Great British Bake Off Winner Candice Brown Reveals Her Perfect Cream Tea

A quintessentially British tradition, afternoon tea is one of the best-loved food offerings served at Ascot Racecourse.

This year’s Festival of Food & Wine Racing Weekend – Thursday 7th to Sunday 10th September with Flat racing on Friday and Saturday – is set to be a glorious weekend of feasting, drinking and racing with Great British Bake Off winner Candice Brown headlining the event, alongside two-Michelin star chef Raymond Blanc OBE on Saturday 9th September.

Making the event lineup even sweeter, Candice Brown will be creating a signature cake – mini rhubarb and orange blossom Victoria sponges – to be served as part of Ascot’s afternoon tea menu.

With much debate around achieving cream tea perfection, Candice Brown shares her tips, tricks and top picks for making her ideal afternoon treat:

“For me, the perfect cream tea has to be a light and fluffy scone so it’s important not to overwork the mixture – the less you handle it the better. I love a good raspberry jam on mine too – I like to make my own nice tangy one that’s not too sweet. I tend to lean towards the Cornish method so like to put the cream on first and when it comes to pronunciation…I’m definitely a scone rhyming with ‘gone’ kind of girl!”

Enjoyed by the nation for hundreds of years, the method of assembling the sweet classic has long been in dispute. Ascot recruited the help of Food Scientist Dr Stuart Farrimond to uncover the formula for the perfect cream tea.

The formula for scone perfection
According to Dr Farrimond’s research, a cream tea should be constructed with a weight ratio of 4:3:3 – 40g scone, 30g of clotted cream and 30g of jam – as this achieves the ‘hedonic breakpoint’. This ratio means that the ideal cream tea will be 4cm in height, with the scone reaching 2cm before being topped with a layer of jam and cream that are 1cm each.

Jam first or cream first? It’s Devon vs Cornwall
The big dispute around the classic cream tea comes from whether it should be jam first or cream. Cornish loyalists believe jam should go first with the cream following on top. Advocates of a Devon-style cream tea insist the cream should go directly on the scone with jam as the crowning glory. Dr Farrimond’s research shows that the Devonshire method is easier to construct because jam is not viscous enough to support the easy spreading of the cream when on top. 57% of people surveyed preferred a Devon-style scone but the research also highlights that it tends to have a higher calorie count, if the 4:3:3 ratio is not adhered to, as the relative ease with which toppings can be applied subconsciously encourages the eater to use more of each.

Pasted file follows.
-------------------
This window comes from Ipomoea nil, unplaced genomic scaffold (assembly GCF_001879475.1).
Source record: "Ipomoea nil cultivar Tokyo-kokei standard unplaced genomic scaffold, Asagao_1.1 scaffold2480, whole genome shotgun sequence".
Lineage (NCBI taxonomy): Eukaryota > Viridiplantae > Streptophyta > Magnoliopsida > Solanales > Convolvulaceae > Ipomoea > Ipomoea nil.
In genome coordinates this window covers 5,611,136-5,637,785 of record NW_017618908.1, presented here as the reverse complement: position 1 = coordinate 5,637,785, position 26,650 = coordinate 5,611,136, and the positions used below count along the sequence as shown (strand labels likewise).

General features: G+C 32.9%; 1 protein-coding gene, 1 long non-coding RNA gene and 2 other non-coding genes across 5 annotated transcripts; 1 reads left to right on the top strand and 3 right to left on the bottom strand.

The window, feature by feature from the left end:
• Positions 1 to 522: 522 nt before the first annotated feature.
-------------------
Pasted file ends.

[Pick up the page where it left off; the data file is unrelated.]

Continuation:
Jonathan Parker, Director of Food & Beverage at Ascot Racecourse, said: “Afternoon tea is an integral part of the Ascot Racecourse food offering and is served throughout the year. The Festival of Food & Wine Racing Weekend in September is a culinary highlight, combining two days of exhilarating Flat racing with a four-day celebration of food and wine, so we wanted to build on the popularity of our afternoon tea to make it a foodie feature.

“Working with the likes of Candice Brown, who has designed a delicious addition to our stylish afternoon tea, echoes our continued commitment to delivering excellent food and Fine Dining experiences, raising the bar year-on-year to ensure there is always something new to savour each time a racegoer visits.”

“Our guests all have different methods and approaches to making a cream tea so we were excited to discover the science behind the perfect creation. Serving our scones whole with toppings on the side allows people to enjoy their preferred method, whether that’s the Devon or Cornish way.”

As well as live chef demonstrations, more than 140 stallholders will be showcasing scrumptious produce from across Britain and beyond. Top chefs, including two-Michelin star holder Raymond Blanc OBE, will be hosting demonstrations in the Cooking Theatre with barbecue master classes and communal eating at The Social Kitchen available each day.

The Festival of Food & Wine takes place from Thursday 7th to Sunday 10th September with Flat racing on Friday 8th and Saturday 9th September. Entry starts from £18 per person to include access to both the festival and racing. Accompanied children under 18 years of age gain free entry at all Ascot race meetings.

BOOK YOUR TICKETS by Thursday 31st August 2017 to be in with a chance of winning afternoon tea for you and a friend in a private box from 3pm on Saturday 9th September at the Food & Wine Racing Weekend. Candice Brown will be on-hand to introduce the afternoon tea, talk through her creation, chat with winners and sign copies of her first ever cookbook Comfort: Delicious Bakes and Family Treats.

For further information and to book click here

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